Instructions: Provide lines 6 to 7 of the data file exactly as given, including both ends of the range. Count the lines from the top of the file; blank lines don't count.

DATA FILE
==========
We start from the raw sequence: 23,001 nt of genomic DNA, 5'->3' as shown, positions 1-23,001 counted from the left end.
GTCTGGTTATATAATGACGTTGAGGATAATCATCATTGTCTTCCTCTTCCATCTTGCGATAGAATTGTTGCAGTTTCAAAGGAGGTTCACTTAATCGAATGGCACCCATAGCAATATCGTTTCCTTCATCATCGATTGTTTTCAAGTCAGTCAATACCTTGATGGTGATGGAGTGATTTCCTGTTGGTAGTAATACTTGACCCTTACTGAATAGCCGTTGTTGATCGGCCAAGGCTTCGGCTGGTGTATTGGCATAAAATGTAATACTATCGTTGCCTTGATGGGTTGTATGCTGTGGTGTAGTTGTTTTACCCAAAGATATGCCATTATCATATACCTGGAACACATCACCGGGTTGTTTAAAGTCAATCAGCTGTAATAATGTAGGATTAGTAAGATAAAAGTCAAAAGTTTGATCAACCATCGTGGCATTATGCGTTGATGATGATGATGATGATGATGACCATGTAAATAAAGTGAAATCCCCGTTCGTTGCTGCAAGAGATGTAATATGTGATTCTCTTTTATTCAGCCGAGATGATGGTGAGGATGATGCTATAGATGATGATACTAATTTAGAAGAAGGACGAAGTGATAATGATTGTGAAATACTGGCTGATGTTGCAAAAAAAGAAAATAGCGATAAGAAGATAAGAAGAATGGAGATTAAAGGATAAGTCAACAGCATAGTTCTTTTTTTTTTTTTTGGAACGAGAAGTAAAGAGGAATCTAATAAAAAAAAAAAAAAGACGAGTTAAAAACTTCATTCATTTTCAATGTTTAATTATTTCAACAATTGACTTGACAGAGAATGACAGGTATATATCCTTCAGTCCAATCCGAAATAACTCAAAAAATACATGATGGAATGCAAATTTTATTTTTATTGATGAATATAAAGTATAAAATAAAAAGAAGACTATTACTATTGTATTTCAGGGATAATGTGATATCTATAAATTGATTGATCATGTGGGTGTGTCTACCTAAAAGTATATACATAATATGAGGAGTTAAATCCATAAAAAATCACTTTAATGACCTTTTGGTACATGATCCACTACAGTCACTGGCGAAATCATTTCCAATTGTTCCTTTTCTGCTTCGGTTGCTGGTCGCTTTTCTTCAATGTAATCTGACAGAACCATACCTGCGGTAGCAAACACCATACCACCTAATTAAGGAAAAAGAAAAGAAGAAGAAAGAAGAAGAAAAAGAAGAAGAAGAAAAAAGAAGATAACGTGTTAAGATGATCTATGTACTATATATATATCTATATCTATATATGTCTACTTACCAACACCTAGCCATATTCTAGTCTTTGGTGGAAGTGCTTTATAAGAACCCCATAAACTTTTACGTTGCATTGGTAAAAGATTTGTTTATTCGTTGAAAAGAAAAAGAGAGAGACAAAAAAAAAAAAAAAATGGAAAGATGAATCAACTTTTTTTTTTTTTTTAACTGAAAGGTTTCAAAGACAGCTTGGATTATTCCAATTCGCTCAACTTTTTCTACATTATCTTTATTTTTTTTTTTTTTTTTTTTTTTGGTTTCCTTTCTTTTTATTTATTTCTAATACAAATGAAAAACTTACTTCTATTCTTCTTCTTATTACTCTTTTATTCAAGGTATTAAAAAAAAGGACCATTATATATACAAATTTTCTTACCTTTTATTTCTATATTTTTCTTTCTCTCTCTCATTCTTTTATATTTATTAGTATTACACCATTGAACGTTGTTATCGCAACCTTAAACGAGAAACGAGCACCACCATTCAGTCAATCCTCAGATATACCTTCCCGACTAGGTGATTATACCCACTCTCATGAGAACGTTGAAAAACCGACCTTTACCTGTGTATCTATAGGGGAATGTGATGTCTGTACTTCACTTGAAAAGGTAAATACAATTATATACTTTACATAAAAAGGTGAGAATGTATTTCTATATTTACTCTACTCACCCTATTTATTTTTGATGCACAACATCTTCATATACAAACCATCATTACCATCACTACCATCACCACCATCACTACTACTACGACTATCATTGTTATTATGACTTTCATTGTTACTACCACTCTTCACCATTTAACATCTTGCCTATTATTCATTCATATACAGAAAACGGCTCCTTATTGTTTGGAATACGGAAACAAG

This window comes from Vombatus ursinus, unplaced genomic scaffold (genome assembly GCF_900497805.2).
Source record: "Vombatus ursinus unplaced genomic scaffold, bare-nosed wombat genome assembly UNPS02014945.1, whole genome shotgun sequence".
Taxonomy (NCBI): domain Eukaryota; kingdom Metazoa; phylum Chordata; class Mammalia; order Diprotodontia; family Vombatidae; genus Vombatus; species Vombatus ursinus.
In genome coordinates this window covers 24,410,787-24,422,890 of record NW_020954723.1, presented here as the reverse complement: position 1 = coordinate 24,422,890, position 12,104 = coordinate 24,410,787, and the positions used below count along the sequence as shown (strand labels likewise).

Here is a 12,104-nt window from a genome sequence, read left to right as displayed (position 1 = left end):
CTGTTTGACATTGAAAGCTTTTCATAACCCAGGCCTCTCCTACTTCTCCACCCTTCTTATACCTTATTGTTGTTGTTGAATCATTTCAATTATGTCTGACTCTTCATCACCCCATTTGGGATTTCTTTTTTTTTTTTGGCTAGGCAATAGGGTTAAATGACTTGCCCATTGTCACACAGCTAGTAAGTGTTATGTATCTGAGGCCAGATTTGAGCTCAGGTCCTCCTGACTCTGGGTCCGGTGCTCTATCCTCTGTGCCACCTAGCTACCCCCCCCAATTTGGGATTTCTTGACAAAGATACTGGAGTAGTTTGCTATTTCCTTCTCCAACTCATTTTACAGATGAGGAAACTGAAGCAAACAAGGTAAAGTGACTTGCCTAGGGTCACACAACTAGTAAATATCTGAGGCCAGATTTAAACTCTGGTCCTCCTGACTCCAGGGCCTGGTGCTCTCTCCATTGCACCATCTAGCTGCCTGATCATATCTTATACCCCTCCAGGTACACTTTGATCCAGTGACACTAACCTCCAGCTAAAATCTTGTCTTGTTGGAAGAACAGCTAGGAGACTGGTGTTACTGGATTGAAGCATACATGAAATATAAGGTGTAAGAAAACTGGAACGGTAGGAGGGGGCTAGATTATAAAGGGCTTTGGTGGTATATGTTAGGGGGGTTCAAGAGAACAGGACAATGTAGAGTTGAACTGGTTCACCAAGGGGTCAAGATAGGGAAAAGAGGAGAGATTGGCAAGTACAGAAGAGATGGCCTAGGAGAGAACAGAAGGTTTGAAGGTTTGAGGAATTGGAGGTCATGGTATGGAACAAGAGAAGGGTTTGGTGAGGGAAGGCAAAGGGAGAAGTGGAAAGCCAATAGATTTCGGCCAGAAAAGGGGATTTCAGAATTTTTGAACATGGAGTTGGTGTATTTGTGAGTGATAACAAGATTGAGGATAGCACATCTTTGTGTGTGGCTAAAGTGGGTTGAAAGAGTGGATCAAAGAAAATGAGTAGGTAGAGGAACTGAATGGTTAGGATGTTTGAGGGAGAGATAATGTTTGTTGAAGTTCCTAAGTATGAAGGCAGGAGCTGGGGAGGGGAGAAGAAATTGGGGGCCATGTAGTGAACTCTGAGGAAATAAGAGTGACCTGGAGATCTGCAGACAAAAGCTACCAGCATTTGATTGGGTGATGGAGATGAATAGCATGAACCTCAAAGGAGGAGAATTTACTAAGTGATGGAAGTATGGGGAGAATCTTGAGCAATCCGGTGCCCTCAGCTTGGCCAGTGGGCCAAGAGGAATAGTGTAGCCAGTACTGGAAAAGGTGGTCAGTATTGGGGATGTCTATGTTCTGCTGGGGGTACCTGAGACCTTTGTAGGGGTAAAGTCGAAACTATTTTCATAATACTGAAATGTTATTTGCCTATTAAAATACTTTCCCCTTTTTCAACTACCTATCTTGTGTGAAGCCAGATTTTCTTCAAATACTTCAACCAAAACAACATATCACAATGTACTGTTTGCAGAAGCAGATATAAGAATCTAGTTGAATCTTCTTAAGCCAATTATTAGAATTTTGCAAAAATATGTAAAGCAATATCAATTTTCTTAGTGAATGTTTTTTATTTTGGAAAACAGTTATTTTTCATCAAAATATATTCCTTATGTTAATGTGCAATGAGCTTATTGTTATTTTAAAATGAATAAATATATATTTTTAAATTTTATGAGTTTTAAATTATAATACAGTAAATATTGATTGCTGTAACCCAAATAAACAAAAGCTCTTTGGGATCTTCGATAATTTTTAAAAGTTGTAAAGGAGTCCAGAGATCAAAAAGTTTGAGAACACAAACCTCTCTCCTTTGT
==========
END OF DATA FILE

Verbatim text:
In genome coordinates this window covers 24,410,787-24,422,890 of record NW_020954723.1, presented here as the reverse complement: position 1 = coordinate 24,422,890, position 12,104 = coordinate 24,410,787, and the positions used below count along the sequence as shown (strand labels likewise).

Here is a 12,104-nt window from a genome sequence, read left to right as displayed (position 1 = left end):